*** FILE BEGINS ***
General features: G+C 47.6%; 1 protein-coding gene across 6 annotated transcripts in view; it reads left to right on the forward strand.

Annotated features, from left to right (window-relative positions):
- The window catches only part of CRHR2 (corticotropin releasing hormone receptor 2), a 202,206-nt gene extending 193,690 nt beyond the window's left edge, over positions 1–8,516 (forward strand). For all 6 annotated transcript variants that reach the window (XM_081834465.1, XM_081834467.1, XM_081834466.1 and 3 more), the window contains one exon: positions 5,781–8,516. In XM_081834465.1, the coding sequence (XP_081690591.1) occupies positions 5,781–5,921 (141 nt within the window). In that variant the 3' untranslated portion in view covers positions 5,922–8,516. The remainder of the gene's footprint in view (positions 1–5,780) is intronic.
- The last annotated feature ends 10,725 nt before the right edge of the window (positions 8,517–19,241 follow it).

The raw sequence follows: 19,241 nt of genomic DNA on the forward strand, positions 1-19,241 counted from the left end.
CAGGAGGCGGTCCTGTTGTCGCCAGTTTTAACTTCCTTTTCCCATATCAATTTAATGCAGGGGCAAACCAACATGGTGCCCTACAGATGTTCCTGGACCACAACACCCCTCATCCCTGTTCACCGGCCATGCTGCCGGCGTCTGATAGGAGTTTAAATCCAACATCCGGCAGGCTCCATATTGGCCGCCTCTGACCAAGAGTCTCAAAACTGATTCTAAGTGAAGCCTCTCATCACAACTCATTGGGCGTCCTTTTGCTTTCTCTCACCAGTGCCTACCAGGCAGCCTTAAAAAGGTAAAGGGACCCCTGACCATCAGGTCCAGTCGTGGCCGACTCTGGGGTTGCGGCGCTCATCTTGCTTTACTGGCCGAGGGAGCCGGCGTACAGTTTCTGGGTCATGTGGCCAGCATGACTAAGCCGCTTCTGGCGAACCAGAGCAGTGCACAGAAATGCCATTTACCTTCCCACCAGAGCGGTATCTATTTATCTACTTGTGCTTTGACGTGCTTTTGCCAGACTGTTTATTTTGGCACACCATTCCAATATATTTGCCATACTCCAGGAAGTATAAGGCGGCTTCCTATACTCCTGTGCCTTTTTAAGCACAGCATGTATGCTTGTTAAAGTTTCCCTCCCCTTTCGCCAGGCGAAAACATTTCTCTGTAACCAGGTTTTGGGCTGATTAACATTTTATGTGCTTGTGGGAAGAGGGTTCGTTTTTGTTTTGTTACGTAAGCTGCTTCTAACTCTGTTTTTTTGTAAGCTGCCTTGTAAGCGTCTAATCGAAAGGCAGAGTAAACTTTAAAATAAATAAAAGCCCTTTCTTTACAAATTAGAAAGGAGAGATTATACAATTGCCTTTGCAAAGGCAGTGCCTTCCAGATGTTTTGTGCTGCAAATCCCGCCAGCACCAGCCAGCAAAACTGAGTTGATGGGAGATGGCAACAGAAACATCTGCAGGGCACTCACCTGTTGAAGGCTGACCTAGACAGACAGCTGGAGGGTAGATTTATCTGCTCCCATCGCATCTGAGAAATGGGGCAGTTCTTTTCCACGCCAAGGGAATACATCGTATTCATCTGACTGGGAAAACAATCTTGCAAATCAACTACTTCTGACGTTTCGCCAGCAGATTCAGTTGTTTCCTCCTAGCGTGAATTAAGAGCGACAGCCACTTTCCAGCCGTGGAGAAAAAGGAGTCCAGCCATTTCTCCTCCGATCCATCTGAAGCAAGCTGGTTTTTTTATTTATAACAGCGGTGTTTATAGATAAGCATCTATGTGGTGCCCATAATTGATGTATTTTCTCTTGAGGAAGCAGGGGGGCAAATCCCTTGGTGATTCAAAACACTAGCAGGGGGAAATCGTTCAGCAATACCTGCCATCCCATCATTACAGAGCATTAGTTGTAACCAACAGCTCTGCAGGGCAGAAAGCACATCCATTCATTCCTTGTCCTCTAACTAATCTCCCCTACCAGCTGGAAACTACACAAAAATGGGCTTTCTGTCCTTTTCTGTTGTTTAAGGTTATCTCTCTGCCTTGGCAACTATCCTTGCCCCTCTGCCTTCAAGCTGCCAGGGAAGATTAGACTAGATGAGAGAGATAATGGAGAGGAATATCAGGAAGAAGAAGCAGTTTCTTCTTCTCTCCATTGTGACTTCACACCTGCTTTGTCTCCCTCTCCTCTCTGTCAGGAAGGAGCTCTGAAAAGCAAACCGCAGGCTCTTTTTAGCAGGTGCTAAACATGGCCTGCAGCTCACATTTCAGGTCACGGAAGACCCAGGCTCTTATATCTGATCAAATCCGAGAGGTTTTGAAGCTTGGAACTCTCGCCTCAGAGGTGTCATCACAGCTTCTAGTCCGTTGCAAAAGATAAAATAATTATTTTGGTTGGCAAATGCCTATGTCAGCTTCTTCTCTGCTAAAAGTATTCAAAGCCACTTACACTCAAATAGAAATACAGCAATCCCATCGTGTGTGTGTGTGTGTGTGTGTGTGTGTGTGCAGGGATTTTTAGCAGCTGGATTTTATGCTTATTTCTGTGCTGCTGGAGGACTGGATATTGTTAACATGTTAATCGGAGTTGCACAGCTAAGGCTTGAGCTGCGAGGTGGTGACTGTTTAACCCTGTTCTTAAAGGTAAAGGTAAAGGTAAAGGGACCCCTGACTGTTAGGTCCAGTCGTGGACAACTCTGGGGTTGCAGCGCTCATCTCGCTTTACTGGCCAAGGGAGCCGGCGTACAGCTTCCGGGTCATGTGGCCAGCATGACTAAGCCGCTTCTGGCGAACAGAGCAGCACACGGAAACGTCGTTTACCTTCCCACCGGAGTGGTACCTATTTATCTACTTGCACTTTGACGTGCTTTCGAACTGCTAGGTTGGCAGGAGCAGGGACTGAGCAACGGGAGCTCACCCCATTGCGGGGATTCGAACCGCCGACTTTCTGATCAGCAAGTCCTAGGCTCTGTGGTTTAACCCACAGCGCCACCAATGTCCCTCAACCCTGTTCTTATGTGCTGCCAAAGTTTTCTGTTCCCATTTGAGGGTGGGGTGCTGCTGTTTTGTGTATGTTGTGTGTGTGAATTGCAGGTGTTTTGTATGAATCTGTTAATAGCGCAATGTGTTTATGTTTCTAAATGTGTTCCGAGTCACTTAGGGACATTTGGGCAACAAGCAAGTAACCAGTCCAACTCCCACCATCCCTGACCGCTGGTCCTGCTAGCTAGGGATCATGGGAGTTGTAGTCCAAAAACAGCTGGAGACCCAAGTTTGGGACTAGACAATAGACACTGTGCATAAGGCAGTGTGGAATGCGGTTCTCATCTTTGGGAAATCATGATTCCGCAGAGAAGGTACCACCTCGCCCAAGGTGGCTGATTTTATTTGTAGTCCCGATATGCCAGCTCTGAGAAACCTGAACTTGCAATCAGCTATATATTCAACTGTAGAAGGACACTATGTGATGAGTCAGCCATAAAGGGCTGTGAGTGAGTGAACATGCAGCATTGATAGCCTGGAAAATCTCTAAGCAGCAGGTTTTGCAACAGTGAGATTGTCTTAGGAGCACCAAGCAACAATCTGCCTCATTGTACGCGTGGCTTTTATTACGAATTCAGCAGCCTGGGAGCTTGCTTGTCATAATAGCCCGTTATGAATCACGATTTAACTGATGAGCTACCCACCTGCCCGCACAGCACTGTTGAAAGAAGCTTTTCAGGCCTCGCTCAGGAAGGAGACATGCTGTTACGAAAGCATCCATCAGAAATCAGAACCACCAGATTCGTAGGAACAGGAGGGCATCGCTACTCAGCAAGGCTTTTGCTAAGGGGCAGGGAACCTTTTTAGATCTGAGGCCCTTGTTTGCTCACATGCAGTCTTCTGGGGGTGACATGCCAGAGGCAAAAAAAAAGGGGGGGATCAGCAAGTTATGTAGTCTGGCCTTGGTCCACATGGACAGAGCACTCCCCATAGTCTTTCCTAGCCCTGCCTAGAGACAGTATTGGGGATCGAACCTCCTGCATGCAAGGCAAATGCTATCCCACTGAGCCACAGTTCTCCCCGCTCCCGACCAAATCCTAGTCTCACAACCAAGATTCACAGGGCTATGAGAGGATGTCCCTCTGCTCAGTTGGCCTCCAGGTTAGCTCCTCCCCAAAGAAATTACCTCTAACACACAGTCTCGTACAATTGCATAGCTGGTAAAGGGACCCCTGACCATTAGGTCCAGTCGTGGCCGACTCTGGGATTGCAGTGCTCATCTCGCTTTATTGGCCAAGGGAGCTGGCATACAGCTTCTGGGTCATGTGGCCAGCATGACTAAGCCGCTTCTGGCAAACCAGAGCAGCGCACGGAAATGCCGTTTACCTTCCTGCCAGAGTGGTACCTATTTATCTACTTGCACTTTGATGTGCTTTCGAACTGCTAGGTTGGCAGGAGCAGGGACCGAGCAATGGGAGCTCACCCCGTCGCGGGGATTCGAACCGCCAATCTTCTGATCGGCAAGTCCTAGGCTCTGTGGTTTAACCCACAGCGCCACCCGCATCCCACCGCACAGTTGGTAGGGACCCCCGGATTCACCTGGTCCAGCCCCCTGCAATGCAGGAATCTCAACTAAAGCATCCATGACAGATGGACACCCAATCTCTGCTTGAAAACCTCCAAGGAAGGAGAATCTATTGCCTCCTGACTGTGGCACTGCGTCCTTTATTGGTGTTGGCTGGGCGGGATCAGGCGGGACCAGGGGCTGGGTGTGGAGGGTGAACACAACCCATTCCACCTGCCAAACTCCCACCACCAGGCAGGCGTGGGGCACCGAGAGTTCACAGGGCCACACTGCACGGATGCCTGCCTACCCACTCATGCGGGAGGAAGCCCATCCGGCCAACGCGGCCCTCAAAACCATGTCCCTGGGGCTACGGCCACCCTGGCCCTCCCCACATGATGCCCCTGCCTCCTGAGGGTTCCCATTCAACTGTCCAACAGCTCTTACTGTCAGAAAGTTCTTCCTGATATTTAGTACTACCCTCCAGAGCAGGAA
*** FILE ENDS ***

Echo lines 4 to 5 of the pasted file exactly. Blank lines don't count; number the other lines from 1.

- The last annotated feature ends 10,725 nt before the right edge of the window (positions 8,517–19,241 follow it).

The raw sequence follows: 19,241 nt of genomic DNA on the forward strand, positions 1-19,241 counted from the left end.